WalletPop says: Why are you changing your oil every 3,000 miles? Because your father did? Because the quickie-oil change place put a little reminder sticker on your windshield? Before you get another oil change, stop! Check out your owner's manual and you may be surprised to see your car's recommendation to be between every 5,000 to 7,000 miles, potentially cutting your annual need for oil changes in half. Money in the bank.
No. 6: Cigarettes
Reader RGouge says: "Just this morning, I was thinking about the fact that I smoke two-plus packs per week, down from a pack a day. Where I live, it averages $6.00 per pack. That adds up to $312.00 per year. At least it isn't the $2,184 per year it would have been at a pack a day..."
WalletPop says: As the University of Maryland Medical System website states, "Smoking is the most preventable cause of death in our society. In fact, nearly one in five deaths in the United States results from the use of tobacco." If that's not enough to make you quit, use the Cost of Smoking calculator to see the monthly and yearly toll your deadly habit is wreaking on your finances. (Keep in mind, that's not including the inevitable health-related expenses you will most certainly incur.)
No. 7: Brand-name products
Reader Sapkovski says: "We constantly purchase brand names, and I don't mean clothing. Food and medications, just to mention a few. Food brands add marketing and advertising costs ... Is Bayer or Advil so much better than "I-don't-know-this-brand" aspirin and ibuprofen. Sometimes it is, but very rarely. Marketing and advertising don't make products taste or work better they just add to the final price of a product."
WalletPop says: It would appear, to some extent, that Consumer Reports agrees. In Sept. 2010, it conducted 21 blind taste tests comparing name-brand and store-brand grocery products. The verdict: Store-brand foods were often at least as good as their name-brand counterparts. (See the individual results of all 21 taste-offs).
No. 8: Children's birthday parties
Reader MRSpoodledoodle says: "What happened to everyone coming over for cake and ice cream? Why must we spend hundreds of dollars on 'Build a Bear' (Because we don't have enough plush toys?) and other nonsense like inflatable jumping rentals! To heck with what the 'Joneses' say. They will be bankrupt if the main breadwinner ever loses his or her job."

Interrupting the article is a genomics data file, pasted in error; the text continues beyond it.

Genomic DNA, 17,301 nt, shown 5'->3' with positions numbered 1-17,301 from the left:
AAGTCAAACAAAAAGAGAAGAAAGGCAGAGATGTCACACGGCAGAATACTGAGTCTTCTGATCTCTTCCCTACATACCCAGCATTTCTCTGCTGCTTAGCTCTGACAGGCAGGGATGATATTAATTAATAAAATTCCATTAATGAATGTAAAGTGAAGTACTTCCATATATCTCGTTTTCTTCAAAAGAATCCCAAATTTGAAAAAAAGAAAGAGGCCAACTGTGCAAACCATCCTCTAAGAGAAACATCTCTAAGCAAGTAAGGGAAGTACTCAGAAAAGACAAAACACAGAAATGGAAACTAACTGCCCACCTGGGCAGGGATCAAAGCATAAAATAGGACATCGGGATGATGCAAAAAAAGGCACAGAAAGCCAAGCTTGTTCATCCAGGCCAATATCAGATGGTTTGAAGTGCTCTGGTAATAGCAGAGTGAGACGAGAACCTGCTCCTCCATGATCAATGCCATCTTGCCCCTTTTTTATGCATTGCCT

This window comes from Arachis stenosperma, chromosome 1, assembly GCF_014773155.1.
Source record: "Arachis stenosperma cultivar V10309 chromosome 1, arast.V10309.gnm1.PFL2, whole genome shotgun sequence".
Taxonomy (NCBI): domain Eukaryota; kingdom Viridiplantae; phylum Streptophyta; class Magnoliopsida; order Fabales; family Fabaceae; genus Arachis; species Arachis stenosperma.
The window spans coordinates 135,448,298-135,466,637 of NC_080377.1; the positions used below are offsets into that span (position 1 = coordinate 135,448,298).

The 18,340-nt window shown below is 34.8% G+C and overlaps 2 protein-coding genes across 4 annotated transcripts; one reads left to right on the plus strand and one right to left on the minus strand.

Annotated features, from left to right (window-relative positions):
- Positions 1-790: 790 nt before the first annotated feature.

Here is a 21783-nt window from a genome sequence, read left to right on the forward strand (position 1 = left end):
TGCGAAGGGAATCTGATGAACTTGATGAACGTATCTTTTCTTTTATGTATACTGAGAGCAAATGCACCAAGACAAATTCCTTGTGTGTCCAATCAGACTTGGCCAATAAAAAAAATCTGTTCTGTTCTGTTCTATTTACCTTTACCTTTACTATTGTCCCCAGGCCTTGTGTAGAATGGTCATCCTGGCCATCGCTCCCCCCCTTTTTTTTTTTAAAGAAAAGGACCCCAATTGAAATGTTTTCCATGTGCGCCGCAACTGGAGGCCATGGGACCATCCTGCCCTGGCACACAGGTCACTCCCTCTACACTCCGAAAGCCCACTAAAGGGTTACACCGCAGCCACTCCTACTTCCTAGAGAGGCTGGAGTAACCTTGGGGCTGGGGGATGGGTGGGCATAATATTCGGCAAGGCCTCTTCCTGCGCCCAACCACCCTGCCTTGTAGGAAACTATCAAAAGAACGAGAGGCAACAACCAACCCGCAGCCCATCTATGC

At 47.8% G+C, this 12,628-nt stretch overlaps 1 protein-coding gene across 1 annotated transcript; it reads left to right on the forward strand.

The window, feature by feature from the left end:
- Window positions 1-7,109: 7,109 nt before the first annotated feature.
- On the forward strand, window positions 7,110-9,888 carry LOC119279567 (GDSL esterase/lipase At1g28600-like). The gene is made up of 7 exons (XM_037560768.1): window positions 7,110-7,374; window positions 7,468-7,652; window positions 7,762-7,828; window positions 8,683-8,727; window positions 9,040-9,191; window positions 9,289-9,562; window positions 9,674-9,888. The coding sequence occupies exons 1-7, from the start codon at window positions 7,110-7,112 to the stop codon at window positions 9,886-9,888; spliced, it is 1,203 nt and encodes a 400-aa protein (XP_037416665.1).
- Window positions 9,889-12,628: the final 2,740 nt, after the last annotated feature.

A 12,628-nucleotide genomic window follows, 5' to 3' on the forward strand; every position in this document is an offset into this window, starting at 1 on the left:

WalletPop says: We too mourn the loss of the home birthday party — the one with a homemade cake, some backyard games and no flashy goodie bags. Flash forward to the present, when a two-hour party for 10 kids at the local "bounce house" will cost you $200 (before cake and parting-gifts), and you know it's time to put on the brakes. We say: Go old school. This is especially true with the under-8 set, who enjoy pretty much anything that involves sugar and running around with their pals.
Buy an inexpensive pinata filled with penny-candy, make your own pin-the-tail-on-the-donkey using Internet templates, make a few batches of cupcakes with fancy sprinkles and when it comes time to leave, hand each kid a Hershey's Giant bar (you can frequently purchase them at grocery or drug stores on sale for a buck a piece) — and watch their eyes light up as they walk out with the gargantuan treat. (Editor's note: My kids always add one of these as a present topper at each party they are invited to, and it usually gets more oohs and aahs than many of the actual gifts.)
No. 9: Eating out on lunch breaks
Reader BloNdAtHrt78 says: "Packing your lunch is not only a healthier choice, but also saves you a good amount of money that could be spent elsewhere. If you're eating out every day, spending about $7 a day, you could save around $700 a year, just by packing your lunch two times per week."
WalletPop says: This is another one that begs repeating. We all know that brown-bagging is an instant money-saver, but many of us still fall prey to eating out far more often than we can afford to. If you can't commit to taking your lunch every day, we suggest considering altering weeks. One week bring a sack-lunch, one week eat out. This way, the deli-meat and other perishables you bought will have less chance of going bad, and your morning routine will be more consistent.